Hit or Sh**: HBO’s WESTWORLD
In this Crossfader series, our intricate and complex rating system will tell you definitively whether new television pilots are worth your valuable time. We call it: HIT OR SH**.
If HBO had to be summed up in a word, “routine” would be a pretty good choice. Be it a hard-biting crime drama, an exercise in excess on the small screen , or even a simple comedy about schoolteachers , you’re guaranteed two things: boobs and blood. Even as Westeros shuffles off stage right, WESTWORLD takes its place center stage, delivering the same titillation in different costumes. But like the voyeuristic thrill-seekers that drive the titular park are forced to ponder, is there anything wrong with such violent delights?
As it turns out, “routine” also sums up the premise behind HBO’s latest pilot pretty well. For the lifelike android inhabitants of the Westworld amusement park, every day follows the same scripted scenario: wake up, shovel cow shit, maybe get shot by an outlaw, and go to sleep. Memory wipe and repeat. The only variation in these patterns occurs when visitors, cowboy cosplayers with a lot of money to play around with, stop by to use the robots as props for their own Wild West fantasies.
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But some of these indulgences are a bit scarier than others. Take Ed Harris, a park visitor of over 30 years, whose introduction sees him murdering a homestead of robo-ranchers and (implied, anyway) raping their “daughter,” Dolores (Evan Rachel Wood). Shocking, as the network demands, but this is the kind of behavior that Dr. Ford (Anthony Hopkins) and his head programmer, Bernard (Jeffrey Wright), built Westworld for. What they didn’t build it for, however, is to creep out guests with malfunctioning bots. But as more and more animatronic cowpokes start acting up following their latest software update, the pair have to figure out what’s up before someone gets hurt. And as the facade begins to crumble, androids like Dolores and Teddy (James Marsden) begin to realize that there is something horribly wrong about their existence.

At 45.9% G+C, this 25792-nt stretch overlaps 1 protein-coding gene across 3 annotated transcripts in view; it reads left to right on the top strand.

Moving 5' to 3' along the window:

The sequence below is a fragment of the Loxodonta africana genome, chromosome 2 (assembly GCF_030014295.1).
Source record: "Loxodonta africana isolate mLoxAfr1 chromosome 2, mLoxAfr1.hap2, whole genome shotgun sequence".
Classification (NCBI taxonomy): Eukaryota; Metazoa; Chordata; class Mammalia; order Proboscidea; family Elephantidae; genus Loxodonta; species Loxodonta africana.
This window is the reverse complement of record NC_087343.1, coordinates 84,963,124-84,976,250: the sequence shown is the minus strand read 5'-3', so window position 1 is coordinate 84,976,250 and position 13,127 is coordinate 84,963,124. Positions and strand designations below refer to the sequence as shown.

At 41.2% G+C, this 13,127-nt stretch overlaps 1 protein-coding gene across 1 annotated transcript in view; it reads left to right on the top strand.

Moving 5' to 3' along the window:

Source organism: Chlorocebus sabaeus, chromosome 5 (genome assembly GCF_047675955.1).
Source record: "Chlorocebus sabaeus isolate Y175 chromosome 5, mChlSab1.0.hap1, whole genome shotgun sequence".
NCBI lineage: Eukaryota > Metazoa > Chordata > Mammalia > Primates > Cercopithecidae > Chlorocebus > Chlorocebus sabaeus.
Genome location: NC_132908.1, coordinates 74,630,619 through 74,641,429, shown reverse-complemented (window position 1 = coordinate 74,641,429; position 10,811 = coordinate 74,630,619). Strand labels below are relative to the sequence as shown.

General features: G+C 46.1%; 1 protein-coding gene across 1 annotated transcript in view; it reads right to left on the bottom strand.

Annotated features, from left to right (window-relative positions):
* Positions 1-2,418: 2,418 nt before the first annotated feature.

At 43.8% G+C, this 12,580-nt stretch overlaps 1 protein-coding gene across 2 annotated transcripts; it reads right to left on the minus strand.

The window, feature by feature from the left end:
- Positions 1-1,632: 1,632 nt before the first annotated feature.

There’s well-endowed women and exploding faces aplenty, to be fair, but this is merely the tax that all must pay for a place at HBO. For every gratuitous shot of a security team loading their machine guns or a saloon hooker bouncing her tits, there’s dozens more intriguing probes into the philosophy and ethics of creating life, controlling destiny, and generally being God. WESTWORLD has a lot to say about a lot of different things, and if the pilot is anything to go by, then a wide range of themes will be explored over the show’s many plot lines. In fact, if there’s anything about WESTWORLD that gives me cause for concern, it’s the nagging worry that perhaps it wants to be too many things at once.
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Nothing I can tell you about WESTWORLD’s production values will come as a surprise to anyone familiar with the network. A great cast begets great performances. A great crew begets great-looking scenes. Great writers beget great lines and even greater payoffs. No expense will be spared when you put JJ Abrams, Jonathan Nolan, and Michael Crichton at the helm of your show. This is HBO. While the quality of the content may vary, the execution is guaranteed to be fantastic, and WESTWORLD is no exception.
So yes, WESTWORLD’s pilot follows a routine. The checklist is methodically works through is the same one used by every other premium show out there. What’s different here is the level of care put into this routine. Science fiction is the final frontier for big television, and HBO will be damned if they screw it up now. While it remains to be seen if WESTWORLD will remain coherent through the entirety of it’s run, it’s all but guaranteed to be a wild ride throughout.
WESTWORLD airs on Sundays on HBO